According to the invention, the structure of an hierarchical visual program can be displayed during test execution to facilitate debugging. This is particularly useful for monitoring execution of an hierarchical program which is executing on a separate system from the execution monitoring controller, since the monitoring controller will not then have access to the hierarchical program's execution stack and it is undesirable to have to rely on accessing a remote system's log records to track execution progress. The invention will also prove useful for monitoring execution of a distributed hierarchical program in which processing components of the program are executable remotely from each other, since no single system's program execution stack would then provide the full context within the program hierarchy.
According to a preferred embodiment of the invention, the visual representation of the hierarchical visual program represents processing components of the visual program as interconnected nodes of an hierarchical program flow. The components for generating progress reports are preferably also implemented as separate nodes of the program flow. This consistency between progress report generator components and processing components allows a visual programmer to use consistent visual programming techniques and concepts (manipulation of visual representations of separate components) to work with both types of components. Furthermore, if the execution system is separate from but connected to the system used for programming, then no change will be required to the program's execution system to handle the addition of report generator nodes and the report generator nodes need not be exposed to a normal user when the program is run.
In a preferred embodiment of the invention, the monitoring tool automatically instruments the program flow with progress report generator nodes, in response to analysing the program to identify certain program execution stages. This automated insertion of report generator nodes reduces the work involved in enabling execution monitoring.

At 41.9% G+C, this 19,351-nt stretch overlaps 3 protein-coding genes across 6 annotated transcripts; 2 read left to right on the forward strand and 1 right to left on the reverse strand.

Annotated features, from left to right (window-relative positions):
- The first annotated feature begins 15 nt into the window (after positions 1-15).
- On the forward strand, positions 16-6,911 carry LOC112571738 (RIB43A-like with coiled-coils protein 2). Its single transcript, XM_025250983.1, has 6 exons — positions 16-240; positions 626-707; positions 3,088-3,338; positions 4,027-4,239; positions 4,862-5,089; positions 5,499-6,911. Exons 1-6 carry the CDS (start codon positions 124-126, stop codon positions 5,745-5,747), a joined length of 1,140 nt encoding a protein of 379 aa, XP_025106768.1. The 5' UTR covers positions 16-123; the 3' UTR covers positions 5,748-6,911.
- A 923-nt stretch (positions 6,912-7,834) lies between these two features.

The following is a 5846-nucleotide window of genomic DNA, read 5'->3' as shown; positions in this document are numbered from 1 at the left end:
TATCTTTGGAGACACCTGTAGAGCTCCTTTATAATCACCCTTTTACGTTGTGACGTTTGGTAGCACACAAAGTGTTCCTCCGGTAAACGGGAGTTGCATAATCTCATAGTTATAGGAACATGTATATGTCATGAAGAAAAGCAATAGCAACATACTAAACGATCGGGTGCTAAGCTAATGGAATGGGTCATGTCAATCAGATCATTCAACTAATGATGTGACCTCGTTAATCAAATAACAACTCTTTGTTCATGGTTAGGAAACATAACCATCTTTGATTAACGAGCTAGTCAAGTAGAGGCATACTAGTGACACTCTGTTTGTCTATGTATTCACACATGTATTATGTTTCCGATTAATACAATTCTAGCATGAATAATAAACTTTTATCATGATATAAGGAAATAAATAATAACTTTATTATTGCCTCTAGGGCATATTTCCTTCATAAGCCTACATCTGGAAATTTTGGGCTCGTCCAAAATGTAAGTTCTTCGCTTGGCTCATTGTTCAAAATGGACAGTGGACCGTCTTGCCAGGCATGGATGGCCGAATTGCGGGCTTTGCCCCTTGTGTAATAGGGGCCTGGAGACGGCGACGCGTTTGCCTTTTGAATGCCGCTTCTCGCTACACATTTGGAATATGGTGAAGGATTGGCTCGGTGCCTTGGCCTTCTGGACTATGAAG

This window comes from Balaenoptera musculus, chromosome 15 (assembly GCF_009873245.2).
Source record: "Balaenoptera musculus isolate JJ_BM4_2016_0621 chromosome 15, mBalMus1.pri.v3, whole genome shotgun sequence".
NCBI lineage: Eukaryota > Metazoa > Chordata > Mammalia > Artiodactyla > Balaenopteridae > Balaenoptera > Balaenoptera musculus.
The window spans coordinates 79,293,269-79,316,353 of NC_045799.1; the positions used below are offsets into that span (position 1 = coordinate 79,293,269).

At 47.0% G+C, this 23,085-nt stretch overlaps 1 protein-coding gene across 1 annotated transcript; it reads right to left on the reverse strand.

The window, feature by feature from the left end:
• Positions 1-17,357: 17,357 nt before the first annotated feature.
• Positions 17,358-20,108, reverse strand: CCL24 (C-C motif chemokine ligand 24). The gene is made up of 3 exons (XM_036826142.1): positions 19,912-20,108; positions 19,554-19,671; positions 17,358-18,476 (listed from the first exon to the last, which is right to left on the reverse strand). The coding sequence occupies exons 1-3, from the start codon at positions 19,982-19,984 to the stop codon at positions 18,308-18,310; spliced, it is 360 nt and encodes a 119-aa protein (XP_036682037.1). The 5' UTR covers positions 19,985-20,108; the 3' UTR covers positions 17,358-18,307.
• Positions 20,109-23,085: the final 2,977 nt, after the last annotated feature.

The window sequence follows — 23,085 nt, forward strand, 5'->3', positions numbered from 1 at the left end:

The visual programmer is preferably provided with the capability to set breakpoints within the program at the positions of selected report generator nodes—for example at input or output terminals of processing nodes, on connections between nodes, or other significant points in the program flow. Setting of breakpoints is well known within visual programming.
The progress report generator nodes preferably include debug nodes which generate execution progress data for debugging, and the execution progress monitoring controller comprises a debug controller adapted to determine the position within an hierarchical program structure corresponding to the current state of program execution and to visually display debug information with an indication of the determined position.
A tool according to a preferred embodiment of the present invention is a visual programming and execution monitoring tool for developing message processing and forwarding programs, in which the processing components are represented as nodes of a visual message flow. The message flow can be debugged by executing it on a test and debug system which is connected for communication with a development system. Run-time execution can be simulated by inputting test messages to the message flow, sending execution progress reports to an execution monitoring controller, and using the controller to monitor processing of these messages and display the results to the programmer. The processing components of the test and debug execution system may be distributed across a plurality of interconnected data processing systems. In an environment in which program components may be executing on one or more systems remote from a debugger, prior art debugging solutions which rely on access to a single system's execution stack cannot be used and the alternative of a debugger which relies on accessing the log records of a remote different system would not achieve desirable performance.